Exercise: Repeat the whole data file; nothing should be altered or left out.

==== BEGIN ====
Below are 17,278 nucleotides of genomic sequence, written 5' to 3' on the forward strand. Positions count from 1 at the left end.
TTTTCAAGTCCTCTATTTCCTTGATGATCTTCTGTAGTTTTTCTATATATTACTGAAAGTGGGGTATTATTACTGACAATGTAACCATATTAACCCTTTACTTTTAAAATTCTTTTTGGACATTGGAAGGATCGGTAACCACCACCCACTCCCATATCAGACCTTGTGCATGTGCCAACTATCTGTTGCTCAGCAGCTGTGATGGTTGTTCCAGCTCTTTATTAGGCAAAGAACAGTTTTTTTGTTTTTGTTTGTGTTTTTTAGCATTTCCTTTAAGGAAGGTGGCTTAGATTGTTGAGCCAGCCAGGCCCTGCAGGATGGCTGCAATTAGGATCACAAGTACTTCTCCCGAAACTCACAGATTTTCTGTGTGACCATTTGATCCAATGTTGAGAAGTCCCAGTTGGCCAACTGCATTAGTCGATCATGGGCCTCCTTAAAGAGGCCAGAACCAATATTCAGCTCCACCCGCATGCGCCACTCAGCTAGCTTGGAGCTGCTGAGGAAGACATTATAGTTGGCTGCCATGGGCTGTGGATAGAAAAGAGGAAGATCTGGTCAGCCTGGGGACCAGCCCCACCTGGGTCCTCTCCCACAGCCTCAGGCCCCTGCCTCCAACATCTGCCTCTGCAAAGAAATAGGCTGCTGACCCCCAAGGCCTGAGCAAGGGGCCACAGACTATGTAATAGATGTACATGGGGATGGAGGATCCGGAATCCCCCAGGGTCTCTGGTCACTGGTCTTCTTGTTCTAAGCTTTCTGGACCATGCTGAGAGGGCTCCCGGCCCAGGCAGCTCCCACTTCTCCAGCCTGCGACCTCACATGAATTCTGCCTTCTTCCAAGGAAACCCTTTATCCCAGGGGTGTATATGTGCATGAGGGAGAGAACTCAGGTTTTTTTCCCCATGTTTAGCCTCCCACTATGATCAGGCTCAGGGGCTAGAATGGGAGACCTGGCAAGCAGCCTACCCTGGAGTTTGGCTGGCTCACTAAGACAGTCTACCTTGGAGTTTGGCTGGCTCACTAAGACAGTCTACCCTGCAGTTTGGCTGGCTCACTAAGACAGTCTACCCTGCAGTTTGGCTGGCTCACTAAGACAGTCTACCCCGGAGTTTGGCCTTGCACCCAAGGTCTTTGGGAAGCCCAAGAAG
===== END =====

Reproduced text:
Below are 17,278 nucleotides of genomic sequence, written 5' to 3' on the forward strand. Positions count from 1 at the left end.
TTTTCAAGTCCTCTATTTCCTTGATGATCTTCTGTAGTTTTTCTATATATTACTGAAAGTGGGGTATTATTACTGACAATGTAACCATATTAACCCTTTACTTTTAAAATTCTTTTTGGACATTGGAAGGATCGGTAACCACCACCCACTCCCATATCAGACCTTGTGCATGTGCCAACTATCTGTTGCTCAGCAGCTGTGATGGTTGTTCCAGCTCTTTATTAGGCAAAGAACAGTTTTTTTGTTTTTGTTTGTGTTTTTTAGCATTTCCTTTAAGGAAGGTGGCTTAGATTGTTGAGCCAGCCAGGCCCTGCAGGATGGCTGCAATTAGGATCACAAGTACTTCTCCCGAAACTCACAGATTTTCTGTGTGACCATTTGATCCAATGTTGAGAAGTCCCAGTTGGCCAACTGCATTAGTCGATCATGGGCCTCCTTAAAGAGGCCAGAACCAATATTCAGCTCCACCCGCATGCGCCACTCAGCTAGCTTGGAGCTGCTGAGGAAGACATTATAGTTGGCTGCCATGGGCTGTGGATAGAAAAGAGGAAGATCTGGTCAGCCTGGGGACCAGCCCCACCTGGGTCCTCTCCCACAGCCTCAGGCCCCTGCCTCCAACATCTGCCTCTGCAAAGAAATAGGCTGCTGACCCCCAAGGCCTGAGCAAGGGGCCACAGACTATGTAATAGATGTACATGGGGATGGAGGATCCGGAATCCCCCAGGGTCTCTGGTCACTGGTCTTCTTGTTCTAAGCTTTCTGGACCATGCTGAGAGGGCTCCCGGCCCAGGCAGCTCCCACTTCTCCAGCCTGCGACCTCACATGAATTCTGCCTTCTTCCAAGGAAACCCTTTATCCCAGGGGTGTATATGTGCATGAGGGAGAGAACTCAGGTTTTTTTCCCCATGTTTAGCCTCCCACTATGATCAGGCTCAGGGGCTAGAATGGGAGACCTGGCAAGCAGCCTACCCTGGAGTTTGGCTGGCTCACTAAGACAGTCTACCTTGGAGTTTGGCTGGCTCACTAAGACAGTCTACCCTGCAGTTTGGCTGGCTCACTAAGACAGTCTACCCTGCAGTTTGGCTGGCTCACTAAGACAGTCTACCCCGGAGTTTGGCCTTGCACCCAAGGTCTTTGGGAAGCCCAAGAAG